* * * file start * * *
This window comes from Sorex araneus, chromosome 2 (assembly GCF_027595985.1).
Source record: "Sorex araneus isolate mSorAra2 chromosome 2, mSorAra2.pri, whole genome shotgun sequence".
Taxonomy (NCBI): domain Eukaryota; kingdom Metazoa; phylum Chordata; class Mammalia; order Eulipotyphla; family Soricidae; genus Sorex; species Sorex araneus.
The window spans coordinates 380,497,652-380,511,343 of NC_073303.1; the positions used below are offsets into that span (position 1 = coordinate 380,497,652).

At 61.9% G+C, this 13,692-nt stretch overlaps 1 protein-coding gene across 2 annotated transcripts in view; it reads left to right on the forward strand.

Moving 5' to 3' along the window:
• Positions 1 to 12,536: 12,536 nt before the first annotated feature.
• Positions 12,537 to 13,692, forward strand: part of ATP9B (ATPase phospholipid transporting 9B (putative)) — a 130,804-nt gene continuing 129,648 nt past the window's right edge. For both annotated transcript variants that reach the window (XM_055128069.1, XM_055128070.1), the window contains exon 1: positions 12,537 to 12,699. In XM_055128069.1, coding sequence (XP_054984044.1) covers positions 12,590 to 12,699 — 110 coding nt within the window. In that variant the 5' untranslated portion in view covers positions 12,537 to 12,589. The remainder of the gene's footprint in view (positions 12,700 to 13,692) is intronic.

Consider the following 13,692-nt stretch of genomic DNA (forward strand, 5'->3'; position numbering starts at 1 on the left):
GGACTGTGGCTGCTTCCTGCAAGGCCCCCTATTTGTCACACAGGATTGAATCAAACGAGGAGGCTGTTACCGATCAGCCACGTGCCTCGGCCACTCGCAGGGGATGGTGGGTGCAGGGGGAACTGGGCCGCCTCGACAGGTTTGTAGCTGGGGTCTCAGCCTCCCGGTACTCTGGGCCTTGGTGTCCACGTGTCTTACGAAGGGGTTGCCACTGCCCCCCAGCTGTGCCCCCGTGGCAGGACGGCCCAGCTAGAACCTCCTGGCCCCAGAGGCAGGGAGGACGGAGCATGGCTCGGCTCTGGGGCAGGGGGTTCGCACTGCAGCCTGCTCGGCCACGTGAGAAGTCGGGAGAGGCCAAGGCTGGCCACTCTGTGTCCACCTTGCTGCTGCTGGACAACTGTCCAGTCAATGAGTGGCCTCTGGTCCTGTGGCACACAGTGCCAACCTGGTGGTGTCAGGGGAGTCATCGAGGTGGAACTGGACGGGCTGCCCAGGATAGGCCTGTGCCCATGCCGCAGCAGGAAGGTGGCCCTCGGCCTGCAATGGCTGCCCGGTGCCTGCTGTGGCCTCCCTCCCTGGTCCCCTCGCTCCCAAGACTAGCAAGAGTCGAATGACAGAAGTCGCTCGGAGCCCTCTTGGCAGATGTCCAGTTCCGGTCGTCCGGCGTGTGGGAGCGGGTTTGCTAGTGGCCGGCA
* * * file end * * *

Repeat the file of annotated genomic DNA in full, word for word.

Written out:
This window comes from Sorex araneus, chromosome 2 (assembly GCF_027595985.1).
Source record: "Sorex araneus isolate mSorAra2 chromosome 2, mSorAra2.pri, whole genome shotgun sequence".
Taxonomy (NCBI): domain Eukaryota; kingdom Metazoa; phylum Chordata; class Mammalia; order Eulipotyphla; family Soricidae; genus Sorex; species Sorex araneus.
The window spans coordinates 380,497,652-380,511,343 of NC_073303.1; the positions used below are offsets into that span (position 1 = coordinate 380,497,652).

At 61.9% G+C, this 13,692-nt stretch overlaps 1 protein-coding gene across 2 annotated transcripts in view; it reads left to right on the forward strand.

Moving 5' to 3' along the window:
• Positions 1 to 12,536: 12,536 nt before the first annotated feature.
• Positions 12,537 to 13,692, forward strand: part of ATP9B (ATPase phospholipid transporting 9B (putative)) — a 130,804-nt gene continuing 129,648 nt past the window's right edge. For both annotated transcript variants that reach the window (XM_055128069.1, XM_055128070.1), the window contains exon 1: positions 12,537 to 12,699. In XM_055128069.1, coding sequence (XP_054984044.1) covers positions 12,590 to 12,699 — 110 coding nt within the window. In that variant the 5' untranslated portion in view covers positions 12,537 to 12,589. The remainder of the gene's footprint in view (positions 12,700 to 13,692) is intronic.

Consider the following 13,692-nt stretch of genomic DNA (forward strand, 5'->3'; position numbering starts at 1 on the left):
GGACTGTGGCTGCTTCCTGCAAGGCCCCCTATTTGTCACACAGGATTGAATCAAACGAGGAGGCTGTTACCGATCAGCCACGTGCCTCGGCCACTCGCAGGGGATGGTGGGTGCAGGGGGAACTGGGCCGCCTCGACAGGTTTGTAGCTGGGGTCTCAGCCTCCCGGTACTCTGGGCCTTGGTGTCCACGTGTCTTACGAAGGGGTTGCCACTGCCCCCCAGCTGTGCCCCCGTGGCAGGACGGCCCAGCTAGAACCTCCTGGCCCCAGAGGCAGGGAGGACGGAGCATGGCTCGGCTCTGGGGCAGGGGGTTCGCACTGCAGCCTGCTCGGCCACGTGAGAAGTCGGGAGAGGCCAAGGCTGGCCACTCTGTGTCCACCTTGCTGCTGCTGGACAACTGTCCAGTCAATGAGTGGCCTCTGGTCCTGTGGCACACAGTGCCAACCTGGTGGTGTCAGGGGAGTCATCGAGGTGGAACTGGACGGGCTGCCCAGGATAGGCCTGTGCCCATGCCGCAGCAGGAAGGTGGCCCTCGGCCTGCAATGGCTGCCCGGTGCCTGCTGTGGCCTCCCTCCCTGGTCCCCTCGCTCCCAAGACTAGCAAGAGTCGAATGACAGAAGTCGCTCGGAGCCCTCTTGGCAGATGTCCAGTTCCGGTCGTCCGGCGTGTGGGAGCGGGTTTGCTAGTGGCCGGCA